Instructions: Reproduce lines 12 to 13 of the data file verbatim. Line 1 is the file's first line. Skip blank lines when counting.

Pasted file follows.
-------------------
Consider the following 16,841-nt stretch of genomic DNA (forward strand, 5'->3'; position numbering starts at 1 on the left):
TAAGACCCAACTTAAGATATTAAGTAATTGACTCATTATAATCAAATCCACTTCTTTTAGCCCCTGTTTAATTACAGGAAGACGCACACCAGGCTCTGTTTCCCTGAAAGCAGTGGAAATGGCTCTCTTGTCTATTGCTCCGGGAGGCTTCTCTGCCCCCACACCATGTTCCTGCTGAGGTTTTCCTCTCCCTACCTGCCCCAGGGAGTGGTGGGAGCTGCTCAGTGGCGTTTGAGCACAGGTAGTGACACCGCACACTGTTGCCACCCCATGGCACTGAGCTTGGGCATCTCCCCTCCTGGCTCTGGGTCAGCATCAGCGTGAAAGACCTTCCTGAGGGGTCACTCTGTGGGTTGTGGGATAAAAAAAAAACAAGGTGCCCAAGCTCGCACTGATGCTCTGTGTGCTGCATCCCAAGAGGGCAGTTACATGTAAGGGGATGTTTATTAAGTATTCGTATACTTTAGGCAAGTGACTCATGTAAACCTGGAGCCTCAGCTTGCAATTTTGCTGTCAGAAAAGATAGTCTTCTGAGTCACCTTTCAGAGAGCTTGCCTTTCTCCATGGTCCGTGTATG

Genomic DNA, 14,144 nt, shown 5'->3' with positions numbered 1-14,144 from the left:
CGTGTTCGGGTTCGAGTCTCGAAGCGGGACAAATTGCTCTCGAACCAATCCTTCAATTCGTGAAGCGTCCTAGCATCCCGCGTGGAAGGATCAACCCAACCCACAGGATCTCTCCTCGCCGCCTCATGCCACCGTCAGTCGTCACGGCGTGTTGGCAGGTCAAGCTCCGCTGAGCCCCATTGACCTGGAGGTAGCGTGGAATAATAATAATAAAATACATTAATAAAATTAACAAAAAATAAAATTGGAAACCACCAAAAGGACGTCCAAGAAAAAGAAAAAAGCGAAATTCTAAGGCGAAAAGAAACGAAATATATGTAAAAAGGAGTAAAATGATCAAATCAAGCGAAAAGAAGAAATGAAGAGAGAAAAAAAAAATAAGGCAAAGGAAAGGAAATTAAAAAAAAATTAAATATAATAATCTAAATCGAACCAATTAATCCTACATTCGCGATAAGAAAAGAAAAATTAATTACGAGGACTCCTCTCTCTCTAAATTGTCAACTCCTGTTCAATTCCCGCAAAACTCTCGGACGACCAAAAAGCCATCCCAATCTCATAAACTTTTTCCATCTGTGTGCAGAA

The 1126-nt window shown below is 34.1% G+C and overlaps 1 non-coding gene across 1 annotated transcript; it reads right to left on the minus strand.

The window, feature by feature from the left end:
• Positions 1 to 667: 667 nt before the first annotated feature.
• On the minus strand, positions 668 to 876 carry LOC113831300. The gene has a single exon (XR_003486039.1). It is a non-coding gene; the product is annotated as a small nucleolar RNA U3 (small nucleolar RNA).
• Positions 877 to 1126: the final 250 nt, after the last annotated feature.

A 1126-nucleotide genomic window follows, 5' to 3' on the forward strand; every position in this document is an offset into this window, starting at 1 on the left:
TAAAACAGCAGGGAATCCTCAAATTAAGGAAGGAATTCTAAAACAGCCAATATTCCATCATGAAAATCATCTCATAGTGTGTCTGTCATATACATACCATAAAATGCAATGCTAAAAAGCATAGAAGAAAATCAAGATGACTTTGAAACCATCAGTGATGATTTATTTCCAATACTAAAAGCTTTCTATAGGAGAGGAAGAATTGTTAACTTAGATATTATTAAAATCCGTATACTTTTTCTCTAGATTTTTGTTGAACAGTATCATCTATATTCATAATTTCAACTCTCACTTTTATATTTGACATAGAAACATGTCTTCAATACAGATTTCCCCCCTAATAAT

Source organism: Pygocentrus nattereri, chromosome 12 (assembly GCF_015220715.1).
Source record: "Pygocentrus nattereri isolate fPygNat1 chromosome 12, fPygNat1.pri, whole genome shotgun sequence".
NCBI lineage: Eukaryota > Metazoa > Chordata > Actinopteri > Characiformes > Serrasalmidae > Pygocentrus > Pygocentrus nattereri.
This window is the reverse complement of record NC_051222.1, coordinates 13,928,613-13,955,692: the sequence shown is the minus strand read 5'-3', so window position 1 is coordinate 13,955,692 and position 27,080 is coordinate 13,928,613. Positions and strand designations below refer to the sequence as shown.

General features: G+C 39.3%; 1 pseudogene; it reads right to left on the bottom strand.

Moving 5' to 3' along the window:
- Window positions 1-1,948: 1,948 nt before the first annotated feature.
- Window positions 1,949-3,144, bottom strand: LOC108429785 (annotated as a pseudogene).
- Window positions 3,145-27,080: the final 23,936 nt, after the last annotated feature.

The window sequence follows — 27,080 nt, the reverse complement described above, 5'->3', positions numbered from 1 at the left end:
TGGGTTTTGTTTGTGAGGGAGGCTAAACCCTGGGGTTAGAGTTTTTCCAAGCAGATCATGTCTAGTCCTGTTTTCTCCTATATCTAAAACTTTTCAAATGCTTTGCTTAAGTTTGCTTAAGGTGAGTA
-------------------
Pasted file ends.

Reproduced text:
Source organism: Pygocentrus nattereri, chromosome 12 (assembly GCF_015220715.1).
Source record: "Pygocentrus nattereri isolate fPygNat1 chromosome 12, fPygNat1.pri, whole genome shotgun sequence".